Android Bug Creates Problems for Developers of NFC Texting Apps
Google’s Android operating system has a bug that creates headaches for application developers wanting to enable users to send SMS messages after tapping NFC tags.
The bug, if left unfixed, leaves Google’s Nexus S phone and other planned Android NFC phones unable to properly format the SMS phone numbers and text stored on the tags. These tags could be embedded in smart posters that could launch SMS applications on phones to enable users to request a range of content, from transit tickets to information on museum exhibits.
Developers have already rigged some workarounds for the problem, and they expect Google to eventually fix the bug, which also affects text messaging launched by other media on Android phones, such as 2-D bar codes.
But until it is repaired, the problem will create difficulties for developers wanting to use the SMS channel to request data or content on the Android phones. The problem could affect a range of applications. For example, service providers in Austria have used text messaging to let customers buy transit tickets or make vending machine purchases by tapping their older-style Nokia NFC phones on tags. The system also delivers the tickets or confirmation of purchases via text. SMS also has been used in NFC trials to deliver short educational content.
“While most tag-based applications will use the Internet to access information and services, there are a significant number of SMS-based services which will benefit from the simple access provided by NFC," said Glenn Needham, director of UK-based Near Field Solutions, an NFC tag supplier, and formerly chairman of the NFC Forum’s security working group.
In particular, SMS could become a popular means for NFC application developers to communicate with users of lower-cost NFC feature phones. Countries without a high penetration of smartphones or high-capacity networks also could use text messaging with tags.
Google did not fix the bug in its latest release of Android, 2.3.4, noted Michael Roland, research associate at the Upper Austria University of Applied Sciences. He said until the problem is solved, developers would have to design special fixes in their applications. He said he has reported the problem to Google.
Austria-based NFC consultant and researcher Gerald Madlmayr said the bug has been reported through “multiple channels” to Google. “The problem is already known since beginning of this year,” he told NFC Times.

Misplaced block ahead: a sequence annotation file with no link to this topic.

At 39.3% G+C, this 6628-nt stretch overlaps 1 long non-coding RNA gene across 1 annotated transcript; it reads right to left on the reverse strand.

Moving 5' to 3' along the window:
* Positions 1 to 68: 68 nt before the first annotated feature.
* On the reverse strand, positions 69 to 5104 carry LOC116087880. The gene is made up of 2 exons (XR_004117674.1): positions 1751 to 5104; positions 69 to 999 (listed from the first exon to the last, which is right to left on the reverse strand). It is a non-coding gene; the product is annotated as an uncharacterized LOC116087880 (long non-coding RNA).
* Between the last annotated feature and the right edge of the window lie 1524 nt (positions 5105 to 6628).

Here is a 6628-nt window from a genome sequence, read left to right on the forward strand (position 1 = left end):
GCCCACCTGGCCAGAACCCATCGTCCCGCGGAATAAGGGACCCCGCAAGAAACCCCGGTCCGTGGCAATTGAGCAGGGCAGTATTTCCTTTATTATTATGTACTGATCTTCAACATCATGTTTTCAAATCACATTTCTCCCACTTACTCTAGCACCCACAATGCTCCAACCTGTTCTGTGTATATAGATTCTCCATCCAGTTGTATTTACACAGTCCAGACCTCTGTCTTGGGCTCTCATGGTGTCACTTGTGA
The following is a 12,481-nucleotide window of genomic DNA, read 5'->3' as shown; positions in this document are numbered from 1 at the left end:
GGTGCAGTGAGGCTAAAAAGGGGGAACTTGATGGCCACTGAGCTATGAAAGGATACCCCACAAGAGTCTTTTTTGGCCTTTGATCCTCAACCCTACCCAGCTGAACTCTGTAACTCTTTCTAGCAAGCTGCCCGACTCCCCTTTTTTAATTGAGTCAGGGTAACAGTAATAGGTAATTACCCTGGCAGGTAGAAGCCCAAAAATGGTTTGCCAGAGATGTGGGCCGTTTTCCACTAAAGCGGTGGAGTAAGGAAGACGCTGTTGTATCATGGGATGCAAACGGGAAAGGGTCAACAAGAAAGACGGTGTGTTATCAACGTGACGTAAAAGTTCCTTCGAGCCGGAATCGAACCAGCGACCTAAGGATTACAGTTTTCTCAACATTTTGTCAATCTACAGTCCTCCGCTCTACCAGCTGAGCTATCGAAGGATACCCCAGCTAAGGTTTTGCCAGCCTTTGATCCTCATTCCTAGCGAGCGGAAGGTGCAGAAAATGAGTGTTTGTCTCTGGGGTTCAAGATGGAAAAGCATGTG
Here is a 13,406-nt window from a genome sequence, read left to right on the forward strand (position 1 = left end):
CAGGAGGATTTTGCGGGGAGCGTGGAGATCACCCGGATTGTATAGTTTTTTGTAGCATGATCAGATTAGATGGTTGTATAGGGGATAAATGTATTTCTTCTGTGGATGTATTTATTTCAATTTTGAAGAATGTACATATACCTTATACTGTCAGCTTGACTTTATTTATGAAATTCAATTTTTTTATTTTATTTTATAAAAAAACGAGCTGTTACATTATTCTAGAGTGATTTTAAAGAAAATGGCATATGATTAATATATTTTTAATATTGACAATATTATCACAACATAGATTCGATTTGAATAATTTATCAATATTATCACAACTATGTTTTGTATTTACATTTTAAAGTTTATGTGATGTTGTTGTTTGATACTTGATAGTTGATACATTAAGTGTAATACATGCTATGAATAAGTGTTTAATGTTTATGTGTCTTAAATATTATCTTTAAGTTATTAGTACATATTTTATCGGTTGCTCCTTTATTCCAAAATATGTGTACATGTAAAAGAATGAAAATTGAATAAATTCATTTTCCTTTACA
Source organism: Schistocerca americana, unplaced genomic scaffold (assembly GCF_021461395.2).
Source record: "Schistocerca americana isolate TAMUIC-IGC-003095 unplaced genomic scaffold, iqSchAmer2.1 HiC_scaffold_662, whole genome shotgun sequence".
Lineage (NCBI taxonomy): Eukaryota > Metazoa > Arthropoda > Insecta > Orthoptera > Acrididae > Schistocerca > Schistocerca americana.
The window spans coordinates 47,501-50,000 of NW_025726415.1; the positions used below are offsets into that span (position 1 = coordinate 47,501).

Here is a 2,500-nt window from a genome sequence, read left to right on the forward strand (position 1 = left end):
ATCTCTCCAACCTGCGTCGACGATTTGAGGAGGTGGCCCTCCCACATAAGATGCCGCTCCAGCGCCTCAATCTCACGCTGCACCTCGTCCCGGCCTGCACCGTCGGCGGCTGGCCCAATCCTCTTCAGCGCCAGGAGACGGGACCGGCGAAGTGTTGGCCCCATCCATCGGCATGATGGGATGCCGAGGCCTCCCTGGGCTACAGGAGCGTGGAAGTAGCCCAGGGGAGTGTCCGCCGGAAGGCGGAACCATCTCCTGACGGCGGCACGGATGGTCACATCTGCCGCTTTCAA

Nick Pelly, a technical lead at Google for Android and NFC did not respond to e-mails from NFC Times asking when the bug is scheduled to be fixed.
Pelly, who played up the tag-reading and peer-to-peer features of NFC technology during a presentation last week at Google’s I/O developer conference in San Francisco, did not mention any problems with tag-reading functionality in Android during the talk.
Google has been slow to fix other texting problems in Android, including one that caused users to occasionally text the wrong contact.
Needham noted that the texting bug does not only relate to NFC and is not part of the NFC software stack that is part of the latest versions of Android, called Gingerbread.
“The bug is in the main part of the operating system, so you might see similar problems linked to the reading of QR codes and other media,” he told NFC Times.
Both Roland and Madlmayr said that in their tests, the bug does not interfere with the Nexus S reading the tag and drawing the data it needs from it, which in this case is mainly a phone number and text for the message. But when the SMS application opens on the phone, the message text gets put onto the same line as the phone number, so no message can be sent. The box for the text remains empty.
Roland said he has developed a “hotfix” for the problem that works with the SMS messaging application on the Android phones. Users click a second button showing the recipient's phone number to open the messaging application. The phone number and text are separated and go into the proper fields. But he noted it was only a temporary fix.
NXP Semiconductors, which supplies the NFC chip and NFC software stack to Google for Android, wrote its own “TagWriter” application for writing to NFC tags, and in it also fixes the problem for those people using this particular application, said Needham.
But without a permanent fix to the bug in the Android operating system, application developers will never be sure if their messages are getting across to users–at least not if those messages are using SMS.